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Dawn Primarolo, Labour MP for Bristol South, visited Knowle West charity Re:work to hear about the project’s current work and future plans. 

 

Re:work provides training and skills for local residents, especially young people, as a route to paid employment.  Work experience opportunities include landscape maintenance and gardening, retail, and carpentry while at the same time providing low cost building and gardening services to the local community and a supply of furniture and other household items from Re:work’s shop on Filwood Broadway.

 Speaking after her visit Dawn said:


“I have always supported Re:work and it has been great to see the charity develop and grow over the years.  The opportunities provided by Re:wrok are truly valuable and have helped to improve the lives of many young people in Bristol South.  I wish them every success going forward.”

 

For more information about Re:work click here

Dawn visits Re:work

Dawn Primarolo, Labour MP for Bristol South, visited Knowle West charity Re:work to hear about the project’s current work and future plans.    Re:work provides training and skills for local...

Dawn Primarolo, Labour MP for Bristol South, has condemned plans by First Bus to cut the route of the No. 36 bus service. 

The No. 36 currently runs from Withywood in south Bristol to the City Centre via Hartcliffe, Hengrove Park, Knowle West, Knowle, Brislington and St Anne’s, however, Dawn has learned that bus company First will be withdrawing the service between Hengrove Park and Withywood from 29 March.

Dawn said:


“First tells me they are making this change to improve punctuality and reliability of the No.36, however, while I recognise that the No. 36 bus needs improvement, I do not believe that cutting part of the route is the answer.”

 

“If the service between Hengrove Park and Withywood is taken away residents on this route will only have the option of using the No. 75 bus which means they will have fewer services overall.  It also means that people needing to travel from Withywood or Hartcliffe through to Knowle or Brislington or beyond (or vice versa) will now have to change buses at Hengrove Park instead of benefitting from the convenience of a direct service.”

“I fear this change will impact on many passengers who rely on the No.36 bus service and will make travelling more difficult for some journeys.”

No. 36 Bus

Dawn Primarolo, Labour MP for Bristol South, has condemned plans by First Bus to cut the route of the No. 36 bus service.  The No. 36 currently runs from Withywood...

When I was first elected as your Member of Parliament for Bristol South in 1987 I was one of just 41 women in the House of Commons, just 6% of all MPs. This changed dramatically 10 years later when, in the Labour landslide of 1997, and because of new candidate selection procedures using all women shortlists, over 100 Labour women were elected to Parliament, seeing the total jump to nearly 20% of all MPs.  However, it is worrying that since then there has been only a tiny further increase in the number of women Members of Parliament, to 22% at the current time.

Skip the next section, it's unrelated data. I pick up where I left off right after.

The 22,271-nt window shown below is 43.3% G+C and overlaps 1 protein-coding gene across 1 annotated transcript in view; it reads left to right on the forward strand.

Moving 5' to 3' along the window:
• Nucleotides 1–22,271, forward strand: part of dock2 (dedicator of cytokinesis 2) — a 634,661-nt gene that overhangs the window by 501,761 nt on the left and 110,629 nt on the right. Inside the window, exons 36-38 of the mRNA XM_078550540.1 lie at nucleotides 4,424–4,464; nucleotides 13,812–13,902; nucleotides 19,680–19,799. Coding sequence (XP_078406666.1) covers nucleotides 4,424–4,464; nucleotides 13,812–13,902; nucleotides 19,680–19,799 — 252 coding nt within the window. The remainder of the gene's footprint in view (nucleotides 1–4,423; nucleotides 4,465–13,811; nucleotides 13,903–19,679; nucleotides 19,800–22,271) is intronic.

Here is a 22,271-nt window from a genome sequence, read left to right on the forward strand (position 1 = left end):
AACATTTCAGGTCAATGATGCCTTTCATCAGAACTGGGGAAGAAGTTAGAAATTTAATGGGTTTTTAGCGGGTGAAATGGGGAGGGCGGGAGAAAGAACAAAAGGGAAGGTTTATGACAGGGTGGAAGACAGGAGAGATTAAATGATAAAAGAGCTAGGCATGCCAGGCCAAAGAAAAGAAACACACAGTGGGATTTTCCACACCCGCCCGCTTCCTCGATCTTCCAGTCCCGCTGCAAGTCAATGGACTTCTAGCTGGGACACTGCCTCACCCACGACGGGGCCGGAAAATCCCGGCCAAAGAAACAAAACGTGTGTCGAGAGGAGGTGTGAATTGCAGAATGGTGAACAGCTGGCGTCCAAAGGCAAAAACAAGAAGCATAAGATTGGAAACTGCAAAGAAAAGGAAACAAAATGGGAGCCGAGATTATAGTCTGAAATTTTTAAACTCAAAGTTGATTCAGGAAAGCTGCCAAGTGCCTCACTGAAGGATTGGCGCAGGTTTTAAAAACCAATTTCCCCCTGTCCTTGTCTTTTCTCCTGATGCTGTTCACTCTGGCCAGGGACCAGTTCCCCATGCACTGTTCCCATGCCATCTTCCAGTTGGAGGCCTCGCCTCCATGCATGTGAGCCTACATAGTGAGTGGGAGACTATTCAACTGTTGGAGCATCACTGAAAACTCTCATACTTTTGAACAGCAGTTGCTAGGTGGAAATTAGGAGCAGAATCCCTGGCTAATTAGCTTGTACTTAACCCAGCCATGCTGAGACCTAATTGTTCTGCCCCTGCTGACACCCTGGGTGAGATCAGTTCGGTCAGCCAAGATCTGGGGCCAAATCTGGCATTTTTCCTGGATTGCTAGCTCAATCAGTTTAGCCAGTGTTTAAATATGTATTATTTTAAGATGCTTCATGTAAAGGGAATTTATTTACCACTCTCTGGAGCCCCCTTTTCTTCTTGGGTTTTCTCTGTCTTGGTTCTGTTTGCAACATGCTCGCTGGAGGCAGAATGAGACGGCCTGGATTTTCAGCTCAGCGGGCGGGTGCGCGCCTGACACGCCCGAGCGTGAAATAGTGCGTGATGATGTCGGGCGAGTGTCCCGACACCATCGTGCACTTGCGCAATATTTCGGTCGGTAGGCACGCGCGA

Of the sixteen directly elected mayors in Britain, just three are women.

The reason why this underrepresentation of women is important can be clearly seen in the recently published, and excellent, Bristol Fawcett report into the impact on women of the cuts in our city.

Women in Bristol are paid significantly less, and depend on social security and tax credits more, than men.  They are also are more likely to need support for their housing costs, use public transport and be primary carers.  Overwhelmingly it is women who contact my constituency office for help with their housing, social security or concerns about their children’s education.

In their study, “Cutting Women Out”, Bristol Fawcett looked at nine broad areas where funding cuts have occurred including housing, education and health. The conclusions are stark – “that many of the spending cuts underway in Bristol have a disproportionate impact on women”.  Examples include the pay freeze on public sector workers – 62% of Council staff are women - and cuts to social care, where women are the majority both receiving and providing care.

By contrast, services for victims of domestic and sexual violence have to some extent been protected, perhaps because of the high profile support of the female Police and Crime Commissioner.

Even though public authorities like Bristol City Council are under a legal obligation to promote equality it is clear that through some of their actions it is very likely that inequality will have increased.

Labour is taking the lead on this issue, publishing a separate Manifesto for Women ahead of this year’s General Election, which will include pledges on childcare, help for older women who have to work as well as juggling childcare duties as grandparents, domestic violence, equal pay, and women’s representation in areas such as public life and business.

Public sector finances will remain under pressure, therefore it is essential that policy makers both locally and nationally ensure that their spending priorities reflect the needs of the whole community. One way to make sure that women’s voices are heard in that important debate is to elect more women to both Parliament and Bristol City Council in May.

 

This article appears in the February 2015 edition of The Pigeon magazine

Women in Politics

When I was first elected as your Member of Parliament for Bristol South in 1987 I was one of just 41 women in the House of Commons, just 6% of...

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